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Medicine Today ; 23(11):41-47, 2022.
Article in English | EMBASE | ID: covidwho-2124633


With the rapid introduction of new treatments for mild COVID-19, GPs need to be aware of the latest information to help them recognise which patients are candidates for available therapies. Treatment options for suitable patients with mild COVID-19 include antivirals and monoclonal antibodies, with the oral antivirals being most relevant for GPs. GPs should always refer to COVID-19 living guidelines to ensure they provide accurate advice to their patients. Copyright © MedicineToday 2022.

Critical Care and Resuscitation ; 23(3):308-319, 2021.
Article in English | Scopus | ID: covidwho-1743252


Objective: To report longitudinal differences in baseline characteristics, treatment, and outcomes in patients with coronavirus disease 2019 (COVID-19) admitted to intensive care units (ICUs) between the first and second waves of COVID-19 in Australia. Design, setting and participants: SPRINT-SARI Australia is a multicentre, inception cohort study enrolling adult patients with COVID-19 admitted to participating ICUs. The first wave of COVID-19 was from 27 February to 30 June 2020, and the second wave was from 1 July to 22 October 2020. Results: A total of 461 patients were recruited in 53 ICUs across Australia;a higher number were admitted to the ICU during the second wave compared with the first: 255 (55.3%) versus 206 (44.7%). Patients admitted to the ICU in the second wave were younger (58.0 v 64.0 years;P = 0.001) and less commonly male (68.9% v 60.0%;P = 0.045), although Acute Physiology and Chronic Health Evaluation (APACHE) II scores were similar (14 v 14;P = 0.998). High flow oxygen use (75.2% v 43.4%;P < 0.001) and non-invasive ventilation (16.5% v 7.1%;P = 0.002) were more common in the second wave, as was steroid use (95.0% v 30.3%;P < 0.001). ICU length of stay was shorter (6.0 v 8.4 days;P = 0.003). In-hospital mortality was similar (12.2% v 14.6%;P = 0.452), but observed mortality decreased over time and patients were more likely to be discharged alive earlier in their ICU admission (hazard ratio, 1.43;95% CI, 1.13–1.79;P = 0.002). Conclusion: During the second wave of COVID-19 in Australia, ICU length of stay and observed mortality decreased over time. Multiple factors were associated with this, including changes in clinical management, the adoption of new evidence-based treatments, and changes in patient demographic characteristics but not illness severity. © 2021, College of Intensive Care Medicine. All rights reserved.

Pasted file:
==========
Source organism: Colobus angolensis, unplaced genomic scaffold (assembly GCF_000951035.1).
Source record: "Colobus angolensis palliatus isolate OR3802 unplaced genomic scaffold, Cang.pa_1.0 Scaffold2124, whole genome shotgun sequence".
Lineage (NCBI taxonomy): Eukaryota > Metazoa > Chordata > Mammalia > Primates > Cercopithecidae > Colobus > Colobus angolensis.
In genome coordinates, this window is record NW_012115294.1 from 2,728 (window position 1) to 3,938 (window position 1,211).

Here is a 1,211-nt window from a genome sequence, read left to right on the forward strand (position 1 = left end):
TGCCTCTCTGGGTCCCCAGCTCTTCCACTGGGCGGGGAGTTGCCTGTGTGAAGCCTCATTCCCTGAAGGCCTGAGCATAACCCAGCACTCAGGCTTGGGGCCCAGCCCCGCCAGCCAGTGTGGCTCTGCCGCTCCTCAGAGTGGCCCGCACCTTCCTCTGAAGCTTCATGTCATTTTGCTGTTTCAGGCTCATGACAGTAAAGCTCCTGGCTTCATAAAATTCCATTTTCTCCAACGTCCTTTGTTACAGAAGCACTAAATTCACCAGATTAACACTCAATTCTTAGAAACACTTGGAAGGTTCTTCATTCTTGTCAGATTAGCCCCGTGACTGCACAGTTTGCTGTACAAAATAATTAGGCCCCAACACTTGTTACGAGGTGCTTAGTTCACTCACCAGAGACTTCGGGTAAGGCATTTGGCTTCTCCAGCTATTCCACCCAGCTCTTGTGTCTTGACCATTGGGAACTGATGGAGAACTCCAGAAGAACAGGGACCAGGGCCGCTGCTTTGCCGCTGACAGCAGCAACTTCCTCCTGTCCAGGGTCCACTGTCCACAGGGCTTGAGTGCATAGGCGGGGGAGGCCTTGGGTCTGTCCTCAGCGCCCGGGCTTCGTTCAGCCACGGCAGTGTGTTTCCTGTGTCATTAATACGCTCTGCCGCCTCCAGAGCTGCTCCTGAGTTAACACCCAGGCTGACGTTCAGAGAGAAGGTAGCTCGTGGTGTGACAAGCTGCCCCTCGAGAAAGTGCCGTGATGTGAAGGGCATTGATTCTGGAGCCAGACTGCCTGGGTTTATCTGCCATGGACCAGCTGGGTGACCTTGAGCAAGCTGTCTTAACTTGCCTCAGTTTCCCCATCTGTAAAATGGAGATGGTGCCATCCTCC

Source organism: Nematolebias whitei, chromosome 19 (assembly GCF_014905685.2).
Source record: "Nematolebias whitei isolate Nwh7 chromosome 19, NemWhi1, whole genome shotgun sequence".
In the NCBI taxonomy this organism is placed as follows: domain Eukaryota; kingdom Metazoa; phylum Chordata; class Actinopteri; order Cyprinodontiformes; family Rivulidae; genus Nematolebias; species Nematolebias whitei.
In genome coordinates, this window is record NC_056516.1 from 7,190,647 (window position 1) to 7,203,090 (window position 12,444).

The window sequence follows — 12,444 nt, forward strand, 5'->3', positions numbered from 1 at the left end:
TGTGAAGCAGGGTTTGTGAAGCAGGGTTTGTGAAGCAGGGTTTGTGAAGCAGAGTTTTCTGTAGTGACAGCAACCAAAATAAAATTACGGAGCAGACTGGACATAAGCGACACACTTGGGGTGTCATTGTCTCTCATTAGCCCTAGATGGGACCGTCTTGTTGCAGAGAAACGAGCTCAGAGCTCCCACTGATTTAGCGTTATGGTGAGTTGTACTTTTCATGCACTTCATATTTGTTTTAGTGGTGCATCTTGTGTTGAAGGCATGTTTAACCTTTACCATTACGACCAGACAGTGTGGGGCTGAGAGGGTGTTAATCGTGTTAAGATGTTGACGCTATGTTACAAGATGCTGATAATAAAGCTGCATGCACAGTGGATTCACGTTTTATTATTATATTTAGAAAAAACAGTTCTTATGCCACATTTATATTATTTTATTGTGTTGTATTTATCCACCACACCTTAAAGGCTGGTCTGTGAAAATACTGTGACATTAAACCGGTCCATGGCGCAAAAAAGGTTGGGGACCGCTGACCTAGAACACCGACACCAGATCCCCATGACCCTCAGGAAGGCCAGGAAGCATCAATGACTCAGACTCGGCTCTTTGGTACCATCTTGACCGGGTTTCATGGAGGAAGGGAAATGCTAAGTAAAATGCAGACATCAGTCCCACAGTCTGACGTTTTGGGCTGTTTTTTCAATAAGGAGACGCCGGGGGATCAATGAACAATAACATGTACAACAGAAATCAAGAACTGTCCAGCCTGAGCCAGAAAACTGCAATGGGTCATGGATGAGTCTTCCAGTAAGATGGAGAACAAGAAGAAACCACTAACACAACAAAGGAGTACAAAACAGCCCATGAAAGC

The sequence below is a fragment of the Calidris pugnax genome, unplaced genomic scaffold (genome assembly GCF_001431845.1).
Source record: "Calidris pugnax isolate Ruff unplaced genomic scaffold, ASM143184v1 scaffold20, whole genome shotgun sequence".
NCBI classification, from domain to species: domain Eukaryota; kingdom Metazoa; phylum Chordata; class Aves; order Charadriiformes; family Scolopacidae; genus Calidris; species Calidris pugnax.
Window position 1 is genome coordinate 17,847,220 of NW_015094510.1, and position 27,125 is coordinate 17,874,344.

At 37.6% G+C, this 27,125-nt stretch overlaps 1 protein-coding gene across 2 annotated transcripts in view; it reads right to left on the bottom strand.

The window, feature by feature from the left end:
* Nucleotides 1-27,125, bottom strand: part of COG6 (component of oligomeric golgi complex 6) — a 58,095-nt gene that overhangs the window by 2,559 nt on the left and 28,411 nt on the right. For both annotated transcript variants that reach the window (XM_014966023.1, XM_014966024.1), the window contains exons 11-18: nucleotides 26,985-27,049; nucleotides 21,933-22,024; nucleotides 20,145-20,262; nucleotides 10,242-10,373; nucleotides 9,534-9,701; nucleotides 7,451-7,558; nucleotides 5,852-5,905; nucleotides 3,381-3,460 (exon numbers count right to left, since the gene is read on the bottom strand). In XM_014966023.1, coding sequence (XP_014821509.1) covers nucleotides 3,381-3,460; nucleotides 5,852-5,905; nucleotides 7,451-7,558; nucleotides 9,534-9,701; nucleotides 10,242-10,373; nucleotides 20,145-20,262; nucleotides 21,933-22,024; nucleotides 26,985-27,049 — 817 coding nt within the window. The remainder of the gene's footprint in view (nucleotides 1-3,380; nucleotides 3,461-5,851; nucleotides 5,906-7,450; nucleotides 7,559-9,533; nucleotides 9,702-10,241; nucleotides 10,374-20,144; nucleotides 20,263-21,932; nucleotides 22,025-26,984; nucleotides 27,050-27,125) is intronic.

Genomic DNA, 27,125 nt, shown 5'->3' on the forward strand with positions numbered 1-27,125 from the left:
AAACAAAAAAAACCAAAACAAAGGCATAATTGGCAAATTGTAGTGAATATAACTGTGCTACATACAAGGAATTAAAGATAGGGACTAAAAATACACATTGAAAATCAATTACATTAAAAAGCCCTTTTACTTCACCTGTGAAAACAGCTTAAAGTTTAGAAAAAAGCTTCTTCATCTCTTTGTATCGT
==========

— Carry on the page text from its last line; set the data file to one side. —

International Journal of Radiation Oncology, Biology, Physics ; 111(3):e457-e458, 2021.
Article in English | CINAHL | ID: covidwho-1428057
Emerging Infectious Diseases ; 26(12):2844-2853, 2020.
Article in English | Web of Science | ID: covidwho-1070309


The ability of health systems to cope with coronavirus disease (COVID-19) cases is of major concern. In preparation, we used clinical pathway models to estimate healthcare requirements for COVID-19 patients in the context of broader public health measures in Australia. An age- and risk-stratified transmission model of COVID-19 demonstrated that an unmitigated epidemic would dramatically exceed the capacity of the health system of Australia over a prolonged period. Case isolation and contact quarantine alone are insufficient to constrain healthcare needs within feasible levels of expansion of health sector capacity. Overlaid social restrictions must be applied over the course of the epidemic to ensure systems do not become overwhelmed and essential health sector functions, including care of COVID-19 patients, can be maintained. Attention to the full pathway of clinical care is needed, along with ongoing strengthening of capacity.